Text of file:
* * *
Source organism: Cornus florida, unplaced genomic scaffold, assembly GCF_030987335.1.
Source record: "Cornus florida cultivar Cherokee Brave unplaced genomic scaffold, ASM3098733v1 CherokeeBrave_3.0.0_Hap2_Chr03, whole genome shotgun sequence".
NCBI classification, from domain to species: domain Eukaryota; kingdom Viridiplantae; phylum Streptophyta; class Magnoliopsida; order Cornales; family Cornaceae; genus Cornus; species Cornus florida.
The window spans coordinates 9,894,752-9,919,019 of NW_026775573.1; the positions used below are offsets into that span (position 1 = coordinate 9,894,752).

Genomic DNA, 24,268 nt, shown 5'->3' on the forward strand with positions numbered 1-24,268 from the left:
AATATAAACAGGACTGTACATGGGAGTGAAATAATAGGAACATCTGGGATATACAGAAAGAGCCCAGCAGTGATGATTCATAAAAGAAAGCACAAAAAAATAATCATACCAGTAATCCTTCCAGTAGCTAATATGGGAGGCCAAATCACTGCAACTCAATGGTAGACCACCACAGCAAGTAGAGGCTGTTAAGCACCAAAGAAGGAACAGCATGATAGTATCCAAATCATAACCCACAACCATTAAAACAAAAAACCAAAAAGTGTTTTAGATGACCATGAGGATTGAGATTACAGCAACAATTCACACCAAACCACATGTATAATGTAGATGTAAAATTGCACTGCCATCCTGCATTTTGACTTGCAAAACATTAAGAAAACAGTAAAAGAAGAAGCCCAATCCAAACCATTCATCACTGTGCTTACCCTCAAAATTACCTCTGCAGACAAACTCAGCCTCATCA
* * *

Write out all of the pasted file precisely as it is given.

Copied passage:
Source organism: Cornus florida, unplaced genomic scaffold, assembly GCF_030987335.1.
Source record: "Cornus florida cultivar Cherokee Brave unplaced genomic scaffold, ASM3098733v1 CherokeeBrave_3.0.0_Hap2_Chr03, whole genome shotgun sequence".
NCBI classification, from domain to species: domain Eukaryota; kingdom Viridiplantae; phylum Streptophyta; class Magnoliopsida; order Cornales; family Cornaceae; genus Cornus; species Cornus florida.
The window spans coordinates 9,894,752-9,919,019 of NW_026775573.1; the positions used below are offsets into that span (position 1 = coordinate 9,894,752).

Genomic DNA, 24,268 nt, shown 5'->3' on the forward strand with positions numbered 1-24,268 from the left:
AATATAAACAGGACTGTACATGGGAGTGAAATAATAGGAACATCTGGGATATACAGAAAGAGCCCAGCAGTGATGATTCATAAAAGAAAGCACAAAAAAATAATCATACCAGTAATCCTTCCAGTAGCTAATATGGGAGGCCAAATCACTGCAACTCAATGGTAGACCACCACAGCAAGTAGAGGCTGTTAAGCACCAAAGAAGGAACAGCATGATAGTATCCAAATCATAACCCACAACCATTAAAACAAAAAACCAAAAAGTGTTTTAGATGACCATGAGGATTGAGATTACAGCAACAATTCACACCAAACCACATGTATAATGTAGATGTAAAATTGCACTGCCATCCTGCATTTTGACTTGCAAAACATTAAGAAAACAGTAAAAGAAGAAGCCCAATCCAAACCATTCATCACTGTGCTTACCCTCAAAATTACCTCTGCAGACAAACTCAGCCTCATCA